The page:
The outside diameter of flange 44 on the closure tip 34 is slightly larger than the outside root diameter of spout tip 36 where it joins spout surface 39, Rails 312 and 313 are spaced apart a distance smaller than the outside diameter of closure tip flange 44 so that when the spout is inverted as it passes U-bracket 321, it will fall from the rails 312-313 outside of container 332 if a closure tip 34 is not assembled on the spout. All assembled spouts, however, are retained on the track by the closure tip flange 44 and therefore fall into the container 332. Thus, the spout removal means includes a device for automatically eliminating, without human inspection, those spouts 32 on which closure tips 34 have not been installed, as may occur when a closure tip occasionally fails to feed into each of recesses 146 on tip carrier plate 130. This device also removes defectively molded short spouts on which the closure tips will not seat. If a spout is not fed into one of the spout carrier recesses 168, the closure tip 34 in the corresponding recess 146 of tip carrier plate 130 will be retained therein and go around for another pass in which it is assembled on the spout subsequently received in the spout housing plate 136 as it passes spout chute 246. If desired, however, unassembled tips could be removed from tip carrier plate 130 by an air stream or an appropriately designed remover bar similar to the spout remover bar in FIGURES 18 and 19.
Operation.-It is believed that operation of the closure tip and spout assembly machine 50 is clear from the foregoing detailed description thereof. Summarizing the overall operation spouts 32 and closure tips 34 are dumped at random into bowls 234 and 236 of vibrator feeders S2 and 54, respectively. The vibrator feeders 52 and 54 orient and feed spouts 32 and closure tips 34 into spout chute 246 and closure tip feeder track 270, respectively. As assembly turret 56 rotates, spouts 32 are fed from chute 246 into the peripheral spout carrier recess made up of aligned plate recesses 168-162-456;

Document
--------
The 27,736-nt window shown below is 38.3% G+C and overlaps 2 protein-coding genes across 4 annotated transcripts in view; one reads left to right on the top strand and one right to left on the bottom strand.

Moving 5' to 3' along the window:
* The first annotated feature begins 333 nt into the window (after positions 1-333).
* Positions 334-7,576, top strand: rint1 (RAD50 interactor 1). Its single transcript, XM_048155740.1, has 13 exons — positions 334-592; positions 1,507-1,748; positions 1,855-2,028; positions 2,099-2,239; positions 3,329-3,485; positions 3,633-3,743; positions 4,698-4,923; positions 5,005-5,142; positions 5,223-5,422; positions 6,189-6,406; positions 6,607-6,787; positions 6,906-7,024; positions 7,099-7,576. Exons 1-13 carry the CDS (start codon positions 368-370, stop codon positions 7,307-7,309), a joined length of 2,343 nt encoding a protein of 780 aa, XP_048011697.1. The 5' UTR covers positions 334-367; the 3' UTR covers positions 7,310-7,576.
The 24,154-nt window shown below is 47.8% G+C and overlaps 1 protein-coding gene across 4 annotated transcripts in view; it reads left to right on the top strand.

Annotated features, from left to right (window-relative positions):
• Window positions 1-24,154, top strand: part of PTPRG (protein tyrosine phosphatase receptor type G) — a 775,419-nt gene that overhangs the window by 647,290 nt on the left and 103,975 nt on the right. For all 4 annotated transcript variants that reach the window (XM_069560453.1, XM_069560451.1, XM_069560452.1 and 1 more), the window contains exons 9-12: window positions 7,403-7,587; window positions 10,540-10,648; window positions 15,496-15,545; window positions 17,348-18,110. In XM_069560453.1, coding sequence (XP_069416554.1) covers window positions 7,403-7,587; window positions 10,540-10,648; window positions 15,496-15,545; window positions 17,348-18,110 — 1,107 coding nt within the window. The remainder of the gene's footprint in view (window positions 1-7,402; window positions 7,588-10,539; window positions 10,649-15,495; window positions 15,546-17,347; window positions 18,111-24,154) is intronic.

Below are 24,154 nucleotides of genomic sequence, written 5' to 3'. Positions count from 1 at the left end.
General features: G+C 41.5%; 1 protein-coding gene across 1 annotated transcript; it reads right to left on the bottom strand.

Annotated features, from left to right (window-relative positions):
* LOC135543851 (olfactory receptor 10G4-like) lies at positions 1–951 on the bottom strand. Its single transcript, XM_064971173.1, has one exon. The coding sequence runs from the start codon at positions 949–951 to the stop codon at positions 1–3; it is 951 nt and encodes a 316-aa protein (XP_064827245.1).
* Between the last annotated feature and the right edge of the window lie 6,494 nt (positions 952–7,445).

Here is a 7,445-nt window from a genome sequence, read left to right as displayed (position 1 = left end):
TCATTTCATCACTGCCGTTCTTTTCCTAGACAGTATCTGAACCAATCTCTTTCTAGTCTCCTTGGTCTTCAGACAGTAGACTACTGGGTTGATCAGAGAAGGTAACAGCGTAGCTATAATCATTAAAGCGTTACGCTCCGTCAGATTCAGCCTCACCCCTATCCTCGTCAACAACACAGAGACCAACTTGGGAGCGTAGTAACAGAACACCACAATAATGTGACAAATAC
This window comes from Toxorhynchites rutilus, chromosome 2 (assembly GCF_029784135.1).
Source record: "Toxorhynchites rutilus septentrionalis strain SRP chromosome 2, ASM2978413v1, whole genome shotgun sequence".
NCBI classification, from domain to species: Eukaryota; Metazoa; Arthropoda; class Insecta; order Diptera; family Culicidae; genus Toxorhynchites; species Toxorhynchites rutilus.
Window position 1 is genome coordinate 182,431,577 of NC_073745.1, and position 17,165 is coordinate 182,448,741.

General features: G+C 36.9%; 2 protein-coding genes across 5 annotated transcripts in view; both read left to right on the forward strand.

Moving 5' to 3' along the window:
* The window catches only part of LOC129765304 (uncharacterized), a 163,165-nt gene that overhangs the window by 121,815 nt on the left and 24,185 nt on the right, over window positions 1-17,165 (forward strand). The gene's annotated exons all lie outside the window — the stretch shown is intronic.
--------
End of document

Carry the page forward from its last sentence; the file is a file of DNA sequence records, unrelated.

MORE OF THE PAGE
and closure tips 34 are fed from track 270 into the peripheral tip recesses 146 in plate 130, each of said tips 34 being below, and in axial alignment with, one of said spouts 30. A reciprocating anvil 192 under each set of spout and tip recesses is raised as it passes over cam 206 so that the anvil tip 196 pushes the closure tip 34 upwardly and axially forces it onto the end of spout pouring tip 36. The closure tip is retained on the spout 32 by engagement of its internal thread 46 with the re-expanded spout pouring tip 36. As the assembly turret 36 continues to rotate, the assembled spout units 30 are removed by the remover bar 323 which extends into slot 172 in the spout housing plate 136, and pass down track 322 from which they are discharged into container 332, with untipped spouts falling from the track 314 outside of said container.
The assembly machine 50 can be used in the above-described manner to assemble threaded closure tips on spouts which also have preformed threads on their pouring tips. Furthermore, the closure tip can be of the same material as the threaded spout (for example, both spouts and tips can be made of flexible polyethylene). The threaded closure tips can be pushed axially over the threaded spout as the spout will yield during this assembly operation, and the threads of tip and spout will engage and retain the closure tip on the spout for shipment, packaging and initial sale.
Spouts 32 shown in FIGURE 1 are made with pouring tips 36 of varying length. The assembly turret 56 can be readily converted to assemble closure tips 34 on spouts of different lengths by using one or more optional annular spacer plates 340 shown in FIGURE 14. Spacer plate 340 is of desired thickness and has a plurality of drilled holes 1440 which will overlie holes 144a in the tip carrier plate when plate 340 is included in assembly turret 56. The spacer plate 340 is installed either between the turret spacer plate 132 and the spout carrier plate 134 or the tip carrier plate 130. Spacer plate 340 has a smaller outside diameter than said plates 130, 132 and 134 so that the outside periphery of spacer plate 340 is positioned radially inwardly of recesses 146, 156 and 162 in plates 130 and 132, respectively. Thus the spacer plate 340 merely stretches the recess for spout tip 36 and does not interfere with, or alter, the tip and spout assembly operation as above described.